Disability Advocates File Amicus Brief in Terri Schiavo Lawsuit

Bioethics   |   Steven Ertelt   |   Oct 6, 2003   |   9:00AM   |   WASHINGTON, DC

Disability Advocates File Amicus Brief in Terri Schiavo Lawsuit

by Steven Ertelt
LifeNews.com Editor
October 6, 2003

Clearwater, FL (LifeNews.com) — Several disability rights groups on Monday filed a legal brief in opposition to removing Terri Schiavo from a feeding tube.

Ten disability rights groups, a university affiliated policy center, a patients’ rights group, and two individuals who have experienced severe brain injury filed the amicus brief supporting Terri Schiavo’s right to food, water and rehabilitation.

The groups include some of the leading disability rights organizations in the country. Most are governed and staffed by a majority of people with disabilities of all types, including people with severe physical and cognitive disabilities.

The groups believe the ultimate decision about Terri’s fate could have severe legal consequences for thousands of people with disabilities who may not be able to express their own wishes about their medical treatment and must rely on third parties and substitute decision-makers.

"A judge’s order to terminate the life of a woman with severe disabilities is not a private family matter," explained attorney Max Lapertosa. "Terminating [Terri’s] life support would not be possible without the authority of the courts. This case reflects whether our society and legal system values the lives of people with disabilities equally to those without disabilities."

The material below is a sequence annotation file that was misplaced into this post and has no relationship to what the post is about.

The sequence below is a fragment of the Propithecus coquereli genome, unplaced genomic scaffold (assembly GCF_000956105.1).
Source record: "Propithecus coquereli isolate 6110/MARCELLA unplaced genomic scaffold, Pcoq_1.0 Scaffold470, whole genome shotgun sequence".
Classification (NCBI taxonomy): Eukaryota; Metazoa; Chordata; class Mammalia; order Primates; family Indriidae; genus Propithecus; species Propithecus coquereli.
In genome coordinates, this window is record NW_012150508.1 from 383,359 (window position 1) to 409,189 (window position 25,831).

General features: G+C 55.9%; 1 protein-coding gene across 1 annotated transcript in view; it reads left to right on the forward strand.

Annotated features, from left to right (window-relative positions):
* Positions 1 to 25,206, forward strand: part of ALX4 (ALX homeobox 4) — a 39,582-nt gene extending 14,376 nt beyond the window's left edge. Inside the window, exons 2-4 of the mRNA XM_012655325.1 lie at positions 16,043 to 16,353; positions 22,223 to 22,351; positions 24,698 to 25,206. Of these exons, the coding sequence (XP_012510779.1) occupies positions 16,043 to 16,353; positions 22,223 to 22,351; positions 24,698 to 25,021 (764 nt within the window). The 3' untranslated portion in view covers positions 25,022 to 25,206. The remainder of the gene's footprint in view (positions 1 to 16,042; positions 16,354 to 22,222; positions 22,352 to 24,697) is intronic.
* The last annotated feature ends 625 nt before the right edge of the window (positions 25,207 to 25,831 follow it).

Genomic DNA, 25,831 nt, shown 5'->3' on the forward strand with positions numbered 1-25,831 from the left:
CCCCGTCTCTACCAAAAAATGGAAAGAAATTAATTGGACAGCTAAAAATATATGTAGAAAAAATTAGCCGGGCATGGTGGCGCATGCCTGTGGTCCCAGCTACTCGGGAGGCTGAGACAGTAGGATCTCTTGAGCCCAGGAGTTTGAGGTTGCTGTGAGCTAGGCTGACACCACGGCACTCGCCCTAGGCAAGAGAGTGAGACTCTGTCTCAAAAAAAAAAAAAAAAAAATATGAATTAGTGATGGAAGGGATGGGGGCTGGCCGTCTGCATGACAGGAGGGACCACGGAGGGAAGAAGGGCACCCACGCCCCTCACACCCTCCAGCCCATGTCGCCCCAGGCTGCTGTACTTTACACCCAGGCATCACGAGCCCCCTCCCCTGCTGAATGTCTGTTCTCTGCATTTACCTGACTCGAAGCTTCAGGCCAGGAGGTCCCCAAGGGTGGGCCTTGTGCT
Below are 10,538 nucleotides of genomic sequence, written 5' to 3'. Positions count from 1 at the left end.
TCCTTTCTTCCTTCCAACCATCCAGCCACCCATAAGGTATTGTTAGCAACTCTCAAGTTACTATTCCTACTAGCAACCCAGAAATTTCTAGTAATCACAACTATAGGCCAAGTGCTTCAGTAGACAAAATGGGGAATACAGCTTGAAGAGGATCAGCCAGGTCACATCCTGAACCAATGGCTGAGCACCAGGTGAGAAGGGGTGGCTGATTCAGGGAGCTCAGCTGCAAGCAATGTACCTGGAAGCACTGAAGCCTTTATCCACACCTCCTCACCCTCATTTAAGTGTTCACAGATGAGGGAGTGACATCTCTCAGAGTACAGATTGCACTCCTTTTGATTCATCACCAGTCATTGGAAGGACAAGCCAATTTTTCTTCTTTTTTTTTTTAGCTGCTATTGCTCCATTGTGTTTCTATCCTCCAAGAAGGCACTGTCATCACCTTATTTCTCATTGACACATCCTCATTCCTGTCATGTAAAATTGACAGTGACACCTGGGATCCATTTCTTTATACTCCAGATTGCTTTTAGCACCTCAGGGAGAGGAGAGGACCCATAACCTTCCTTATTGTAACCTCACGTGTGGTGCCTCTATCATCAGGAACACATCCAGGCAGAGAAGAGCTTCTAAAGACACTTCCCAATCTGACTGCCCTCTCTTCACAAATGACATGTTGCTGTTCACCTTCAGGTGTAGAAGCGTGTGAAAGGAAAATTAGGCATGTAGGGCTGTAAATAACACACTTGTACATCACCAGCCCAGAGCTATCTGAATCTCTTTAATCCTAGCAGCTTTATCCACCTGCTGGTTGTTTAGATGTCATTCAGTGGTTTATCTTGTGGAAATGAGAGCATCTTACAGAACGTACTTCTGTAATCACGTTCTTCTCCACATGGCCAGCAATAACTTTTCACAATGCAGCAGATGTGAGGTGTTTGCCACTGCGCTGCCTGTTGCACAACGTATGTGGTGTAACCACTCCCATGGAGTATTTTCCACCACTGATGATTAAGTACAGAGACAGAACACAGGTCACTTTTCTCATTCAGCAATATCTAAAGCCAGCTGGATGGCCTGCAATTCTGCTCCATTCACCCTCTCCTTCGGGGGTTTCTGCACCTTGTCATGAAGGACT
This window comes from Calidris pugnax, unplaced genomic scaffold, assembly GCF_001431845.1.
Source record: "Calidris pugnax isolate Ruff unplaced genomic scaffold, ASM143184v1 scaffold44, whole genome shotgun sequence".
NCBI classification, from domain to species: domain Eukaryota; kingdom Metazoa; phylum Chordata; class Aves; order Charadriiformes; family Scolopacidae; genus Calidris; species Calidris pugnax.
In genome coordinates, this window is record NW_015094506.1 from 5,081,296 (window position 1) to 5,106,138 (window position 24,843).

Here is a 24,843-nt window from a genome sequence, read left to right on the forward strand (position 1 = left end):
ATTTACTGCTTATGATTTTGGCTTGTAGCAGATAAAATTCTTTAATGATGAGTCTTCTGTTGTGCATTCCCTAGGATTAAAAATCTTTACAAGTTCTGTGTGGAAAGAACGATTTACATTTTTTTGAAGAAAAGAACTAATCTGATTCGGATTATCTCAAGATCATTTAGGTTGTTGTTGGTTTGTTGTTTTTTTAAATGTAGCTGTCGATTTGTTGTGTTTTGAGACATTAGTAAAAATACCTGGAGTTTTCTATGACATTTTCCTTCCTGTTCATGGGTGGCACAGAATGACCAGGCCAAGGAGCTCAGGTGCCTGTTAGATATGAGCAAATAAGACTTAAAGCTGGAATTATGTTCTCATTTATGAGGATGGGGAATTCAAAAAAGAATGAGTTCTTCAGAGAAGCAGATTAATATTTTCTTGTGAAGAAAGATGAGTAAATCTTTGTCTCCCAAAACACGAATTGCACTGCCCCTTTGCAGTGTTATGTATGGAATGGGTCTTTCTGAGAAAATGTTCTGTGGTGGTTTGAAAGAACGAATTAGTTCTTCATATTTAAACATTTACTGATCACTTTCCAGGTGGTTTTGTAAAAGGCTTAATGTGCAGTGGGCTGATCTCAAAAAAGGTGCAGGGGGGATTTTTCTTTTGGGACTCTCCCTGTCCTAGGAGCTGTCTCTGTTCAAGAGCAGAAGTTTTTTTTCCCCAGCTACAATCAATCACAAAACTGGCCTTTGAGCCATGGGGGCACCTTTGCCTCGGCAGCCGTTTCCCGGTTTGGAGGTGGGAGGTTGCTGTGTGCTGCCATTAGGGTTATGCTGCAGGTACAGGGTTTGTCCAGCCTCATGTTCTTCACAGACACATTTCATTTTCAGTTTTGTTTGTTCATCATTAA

Diane Coleman, President of Not Dead Yet, a national disability rights group opposed to legalization of assisted suicide and euthanasia, feels this case is of national importance.

"Florida’s not the only state that has made it easier to end the lives of people with mental retardation and brain damage," says Coleman. "This is happening all over the country.  What makes it even scarier is that new evidence keeps emerging that
many people labeled as ‘vegetative’ are misdiagnosed."

Coleman said new research indicates many people believed to be in "persistent vegetative state" show areas of the brain that exhibit near-normal activity when exposed to such things as music and the voices of loved ones.

That’s exactly what has been observed in videos of Terri Schiavo.

The organizations participating in the amicus brief include:

Not Dead Yet, ADAPT, American Association of People with
Disabilities, Center for Self-Determination, Center on Human
Policy at Syracuse University, Rev. Rus Cooper-Dowda, Hospice
Patients’ Alliance, Dr. James Hall, National Council on Independent
Living, National Spinal Cord Injury Association, Self-Advocates
Becoming Empowered, TASH, World Association of Persons with
Disabilities, and World Institute on Disability.

Related web sites:
Not Dead Yet – https://www.notdeadyet.org